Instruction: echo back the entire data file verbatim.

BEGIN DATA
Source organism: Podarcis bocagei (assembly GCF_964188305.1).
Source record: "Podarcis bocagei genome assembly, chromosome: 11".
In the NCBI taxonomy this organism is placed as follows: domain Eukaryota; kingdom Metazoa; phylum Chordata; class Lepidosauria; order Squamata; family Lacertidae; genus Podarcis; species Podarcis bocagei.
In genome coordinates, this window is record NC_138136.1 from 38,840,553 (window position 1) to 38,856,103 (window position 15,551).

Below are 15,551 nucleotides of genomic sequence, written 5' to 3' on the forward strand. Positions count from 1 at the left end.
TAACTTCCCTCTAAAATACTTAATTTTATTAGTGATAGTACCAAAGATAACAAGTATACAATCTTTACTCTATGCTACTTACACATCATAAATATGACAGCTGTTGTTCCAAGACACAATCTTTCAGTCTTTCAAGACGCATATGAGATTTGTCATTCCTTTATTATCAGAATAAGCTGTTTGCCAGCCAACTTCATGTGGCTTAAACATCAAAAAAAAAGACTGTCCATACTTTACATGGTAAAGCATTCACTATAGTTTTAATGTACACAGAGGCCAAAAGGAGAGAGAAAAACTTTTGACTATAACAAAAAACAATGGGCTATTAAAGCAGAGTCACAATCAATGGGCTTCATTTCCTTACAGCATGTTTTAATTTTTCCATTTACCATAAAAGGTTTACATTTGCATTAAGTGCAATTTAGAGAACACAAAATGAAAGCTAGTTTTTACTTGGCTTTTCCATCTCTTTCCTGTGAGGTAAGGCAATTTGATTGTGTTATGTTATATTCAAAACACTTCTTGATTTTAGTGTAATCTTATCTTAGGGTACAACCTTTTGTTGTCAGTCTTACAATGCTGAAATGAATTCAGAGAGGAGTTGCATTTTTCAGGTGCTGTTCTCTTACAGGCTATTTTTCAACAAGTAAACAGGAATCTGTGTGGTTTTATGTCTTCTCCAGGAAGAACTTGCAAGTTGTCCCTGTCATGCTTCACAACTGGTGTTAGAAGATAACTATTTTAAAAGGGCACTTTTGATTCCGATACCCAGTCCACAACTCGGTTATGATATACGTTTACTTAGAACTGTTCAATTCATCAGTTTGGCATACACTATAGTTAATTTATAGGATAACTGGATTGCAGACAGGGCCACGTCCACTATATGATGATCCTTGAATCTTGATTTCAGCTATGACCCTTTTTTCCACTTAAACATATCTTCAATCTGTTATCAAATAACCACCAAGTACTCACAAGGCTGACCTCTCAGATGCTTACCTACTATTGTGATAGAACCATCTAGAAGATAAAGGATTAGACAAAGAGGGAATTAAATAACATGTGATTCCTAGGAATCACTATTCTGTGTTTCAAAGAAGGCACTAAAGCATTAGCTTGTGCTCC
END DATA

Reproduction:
Source organism: Podarcis bocagei (assembly GCF_964188305.1).
Source record: "Podarcis bocagei genome assembly, chromosome: 11".
In the NCBI taxonomy this organism is placed as follows: domain Eukaryota; kingdom Metazoa; phylum Chordata; class Lepidosauria; order Squamata; family Lacertidae; genus Podarcis; species Podarcis bocagei.
In genome coordinates, this window is record NC_138136.1 from 38,840,553 (window position 1) to 38,856,103 (window position 15,551).

Below are 15,551 nucleotides of genomic sequence, written 5' to 3' on the forward strand. Positions count from 1 at the left end.
TAACTTCCCTCTAAAATACTTAATTTTATTAGTGATAGTACCAAAGATAACAAGTATACAATCTTTACTCTATGCTACTTACACATCATAAATATGACAGCTGTTGTTCCAAGACACAATCTTTCAGTCTTTCAAGACGCATATGAGATTTGTCATTCCTTTATTATCAGAATAAGCTGTTTGCCAGCCAACTTCATGTGGCTTAAACATCAAAAAAAAAGACTGTCCATACTTTACATGGTAAAGCATTCACTATAGTTTTAATGTACACAGAGGCCAAAAGGAGAGAGAAAAACTTTTGACTATAACAAAAAACAATGGGCTATTAAAGCAGAGTCACAATCAATGGGCTTCATTTCCTTACAGCATGTTTTAATTTTTCCATTTACCATAAAAGGTTTACATTTGCATTAAGTGCAATTTAGAGAACACAAAATGAAAGCTAGTTTTTACTTGGCTTTTCCATCTCTTTCCTGTGAGGTAAGGCAATTTGATTGTGTTATGTTATATTCAAAACACTTCTTGATTTTAGTGTAATCTTATCTTAGGGTACAACCTTTTGTTGTCAGTCTTACAATGCTGAAATGAATTCAGAGAGGAGTTGCATTTTTCAGGTGCTGTTCTCTTACAGGCTATTTTTCAACAAGTAAACAGGAATCTGTGTGGTTTTATGTCTTCTCCAGGAAGAACTTGCAAGTTGTCCCTGTCATGCTTCACAACTGGTGTTAGAAGATAACTATTTTAAAAGGGCACTTTTGATTCCGATACCCAGTCCACAACTCGGTTATGATATACGTTTACTTAGAACTGTTCAATTCATCAGTTTGGCATACACTATAGTTAATTTATAGGATAACTGGATTGCAGACAGGGCCACGTCCACTATATGATGATCCTTGAATCTTGATTTCAGCTATGACCCTTTTTTCCACTTAAACATATCTTCAATCTGTTATCAAATAACCACCAAGTACTCACAAGGCTGACCTCTCAGATGCTTACCTACTATTGTGATAGAACCATCTAGAAGATAAAGGATTAGACAAAGAGGGAATTAAATAACATGTGATTCCTAGGAATCACTATTCTGTGTTTCAAAGAAGGCACTAAAGCATTAGCTTGTGCTCC